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Rachelle and Charles Black were married for nearly 20 years and had three sons. They raised their children in a conservative Christian church and sent them to private, Christian schools. In 2011, Rachelle told Charles that she was lesbian, and the parties divorces shortly thereafter. In the order of dissolution, the trial court designated Charles as the primary residential parent. The final parenting plan also awarded Charles sole decision-making authority regarding the children's education and religious upbringing. The record showed that the trial court considered Rachelle's sexual orientation as a factor when it fashioned the final parenting plan. Furthermore, the Supreme Court found improper bias influenced the proceedings. “This bias casts doubt on the trial court's entire ruling, and we are not confident the trial court ensured a fair proceeding by maintaining a neutral attitude regarding Rachelle's sexual orientation. Accordingly, we reverse.” View "In re Marriage of Black" on Justia Law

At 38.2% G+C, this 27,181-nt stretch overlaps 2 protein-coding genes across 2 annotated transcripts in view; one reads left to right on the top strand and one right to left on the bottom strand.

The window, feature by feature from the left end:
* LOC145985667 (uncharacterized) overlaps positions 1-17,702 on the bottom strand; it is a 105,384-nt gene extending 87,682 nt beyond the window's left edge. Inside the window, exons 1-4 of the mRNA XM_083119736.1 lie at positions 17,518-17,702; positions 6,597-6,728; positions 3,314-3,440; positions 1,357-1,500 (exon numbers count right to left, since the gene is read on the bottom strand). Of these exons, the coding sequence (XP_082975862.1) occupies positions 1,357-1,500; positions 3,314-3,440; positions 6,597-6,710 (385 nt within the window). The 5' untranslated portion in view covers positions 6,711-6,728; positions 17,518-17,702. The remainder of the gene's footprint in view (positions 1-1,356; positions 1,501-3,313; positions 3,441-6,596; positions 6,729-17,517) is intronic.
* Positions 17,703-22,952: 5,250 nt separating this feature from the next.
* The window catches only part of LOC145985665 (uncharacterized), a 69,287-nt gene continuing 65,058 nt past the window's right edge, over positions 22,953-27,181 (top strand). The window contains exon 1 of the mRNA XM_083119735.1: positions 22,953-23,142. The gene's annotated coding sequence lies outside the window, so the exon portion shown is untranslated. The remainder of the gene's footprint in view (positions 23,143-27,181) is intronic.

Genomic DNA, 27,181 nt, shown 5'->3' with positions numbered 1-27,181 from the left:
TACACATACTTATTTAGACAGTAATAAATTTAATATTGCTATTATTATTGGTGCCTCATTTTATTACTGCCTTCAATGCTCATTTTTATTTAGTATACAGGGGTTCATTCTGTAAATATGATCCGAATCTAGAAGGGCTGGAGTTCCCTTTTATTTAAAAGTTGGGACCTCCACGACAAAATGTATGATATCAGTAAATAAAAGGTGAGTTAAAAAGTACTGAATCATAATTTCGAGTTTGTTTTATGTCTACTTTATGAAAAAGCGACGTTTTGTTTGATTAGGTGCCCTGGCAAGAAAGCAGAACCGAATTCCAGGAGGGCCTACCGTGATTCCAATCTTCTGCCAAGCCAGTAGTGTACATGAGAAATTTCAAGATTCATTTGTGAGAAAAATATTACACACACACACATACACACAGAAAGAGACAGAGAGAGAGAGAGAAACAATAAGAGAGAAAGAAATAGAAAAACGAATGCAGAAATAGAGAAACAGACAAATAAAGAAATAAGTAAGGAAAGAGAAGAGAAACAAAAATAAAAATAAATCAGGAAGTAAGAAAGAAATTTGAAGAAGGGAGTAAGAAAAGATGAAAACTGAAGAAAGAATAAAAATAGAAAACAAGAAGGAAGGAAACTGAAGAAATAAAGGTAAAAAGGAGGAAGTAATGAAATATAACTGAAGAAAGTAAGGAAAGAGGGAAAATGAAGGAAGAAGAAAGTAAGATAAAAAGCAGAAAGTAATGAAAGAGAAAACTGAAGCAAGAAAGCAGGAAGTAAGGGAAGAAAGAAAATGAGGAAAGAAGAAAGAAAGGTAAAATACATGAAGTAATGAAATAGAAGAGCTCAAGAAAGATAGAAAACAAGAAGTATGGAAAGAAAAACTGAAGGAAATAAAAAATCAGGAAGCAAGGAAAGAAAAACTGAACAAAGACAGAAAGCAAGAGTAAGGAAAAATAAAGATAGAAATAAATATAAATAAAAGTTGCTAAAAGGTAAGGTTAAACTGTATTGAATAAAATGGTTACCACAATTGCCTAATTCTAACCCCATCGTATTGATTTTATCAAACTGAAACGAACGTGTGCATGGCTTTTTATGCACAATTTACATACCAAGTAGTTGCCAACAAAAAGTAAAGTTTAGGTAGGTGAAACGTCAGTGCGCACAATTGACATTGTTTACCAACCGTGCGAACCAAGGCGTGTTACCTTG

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In 2004, respondents Robert Ingersoll and Curt Freed began a committed, romantic relationship. In 2012, the Washington legislature passed Engrossed Substitute Senate Bill 6239, which recognized equal civil marriage rights for same-sex couples. Respondents intended to marry in September 2013. By the time he and Freed became engaged, Ingersoll had been a customer at Arlene's Flowers for at least nine years, purchasing numerous floral arrangements from Stutzman and spending an estimated several thousand dollars at her shop. Baroronelle Stutzman owned and was the president of Arlene's Flowers. Stutzman knew that Ingersoll is gay and that he had been in a relationship with Freed for several years. The two men considered Arlene's Flowers to be "[their] florist." Stutzman’s sincerely held religious beliefs included a belief that marriage can exist only between one man and one woman. Ingersoll approached Arlene's Flowers about purchasing flowers for his upcoming wedding. Stutzman told Ingersoll that she would be unable to do the flowers for his wedding because of her religious beliefs. Ingersoll did not have a chance to specify what kind of flowers or floral arrangements he was seeking before Stutzman told him that she would not serve him. They also did not discuss whether Stutzman would be asked to bring the arrangements to the wedding location or whether the flowers would be picked up from her shop. Stutzman asserts that she gave Ingersoll the name of other florists who might be willing to serve him, and that the two hugged before Ingersoll left her store. Ingersoll maintains that he walked away from that conversation "feeling very hurt and upset emotionally." The State and the couple sued, each alleging violations of the Washington Law Against Discrimination and the Consumer Protection Act (CPA). Stutzman defended on the grounds that the WLAD and CPA did not apply to her conduct and that, if they did, those statutes violated her state and federal constitutional rights to free speech, free exercise, and free association. The Superior Court granted summary judgment to the State and the couple, rejecting all of Stutzman's claims. Finding no reversible error in that judgment, the Supreme Court affirmed. View "Washington v. Arlene's Flowers, Inc." on Justia Law